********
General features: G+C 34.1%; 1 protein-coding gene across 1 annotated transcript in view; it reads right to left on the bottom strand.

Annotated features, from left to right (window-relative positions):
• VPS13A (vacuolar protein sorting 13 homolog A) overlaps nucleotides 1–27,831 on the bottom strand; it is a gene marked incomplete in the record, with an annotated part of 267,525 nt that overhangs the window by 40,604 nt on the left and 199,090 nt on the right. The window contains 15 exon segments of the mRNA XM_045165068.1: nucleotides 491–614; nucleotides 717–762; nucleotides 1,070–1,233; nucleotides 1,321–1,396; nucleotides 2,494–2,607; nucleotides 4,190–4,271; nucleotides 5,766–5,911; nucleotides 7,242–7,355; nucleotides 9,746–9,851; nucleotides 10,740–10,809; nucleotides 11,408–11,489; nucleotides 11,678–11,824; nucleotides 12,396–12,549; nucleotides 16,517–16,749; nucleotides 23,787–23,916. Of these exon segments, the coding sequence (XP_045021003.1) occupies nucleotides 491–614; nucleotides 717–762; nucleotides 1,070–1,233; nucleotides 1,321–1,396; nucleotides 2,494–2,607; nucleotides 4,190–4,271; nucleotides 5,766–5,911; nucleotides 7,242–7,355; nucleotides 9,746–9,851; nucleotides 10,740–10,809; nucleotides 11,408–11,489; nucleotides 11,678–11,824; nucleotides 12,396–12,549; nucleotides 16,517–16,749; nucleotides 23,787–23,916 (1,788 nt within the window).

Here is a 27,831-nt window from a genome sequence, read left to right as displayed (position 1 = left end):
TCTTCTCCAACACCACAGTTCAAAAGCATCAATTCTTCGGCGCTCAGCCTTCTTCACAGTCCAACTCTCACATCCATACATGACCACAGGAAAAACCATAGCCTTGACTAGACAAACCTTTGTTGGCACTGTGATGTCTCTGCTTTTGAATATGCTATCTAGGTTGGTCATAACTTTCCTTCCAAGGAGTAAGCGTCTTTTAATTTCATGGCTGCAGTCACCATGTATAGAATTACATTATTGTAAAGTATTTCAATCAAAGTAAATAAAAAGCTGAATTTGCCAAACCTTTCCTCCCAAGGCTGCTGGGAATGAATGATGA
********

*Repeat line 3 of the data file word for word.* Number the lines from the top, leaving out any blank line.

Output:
• VPS13A (vacuolar protein sorting 13 homolog A) overlaps nucleotides 1–27,831 on the bottom strand; it is a gene marked incomplete in the record, with an annotated part of 267,525 nt that overhangs the window by 40,604 nt on the left and 199,090 nt on the right. The window contains 15 exon segments of the mRNA XM_045165068.1: nucleotides 491–614; nucleotides 717–762; nucleotides 1,070–1,233; nucleotides 1,321–1,396; nucleotides 2,494–2,607; nucleotides 4,190–4,271; nucleotides 5,766–5,911; nucleotides 7,242–7,355; nucleotides 9,746–9,851; nucleotides 10,740–10,809; nucleotides 11,408–11,489; nucleotides 11,678–11,824; nucleotides 12,396–12,549; nucleotides 16,517–16,749; nucleotides 23,787–23,916. Of these exon segments, the coding sequence (XP_045021003.1) occupies nucleotides 491–614; nucleotides 717–762; nucleotides 1,070–1,233; nucleotides 1,321–1,396; nucleotides 2,494–2,607; nucleotides 4,190–4,271; nucleotides 5,766–5,911; nucleotides 7,242–7,355; nucleotides 9,746–9,851; nucleotides 10,740–10,809; nucleotides 11,408–11,489; nucleotides 11,678–11,824; nucleotides 12,396–12,549; nucleotides 16,517–16,749; nucleotides 23,787–23,916 (1,788 nt within the window).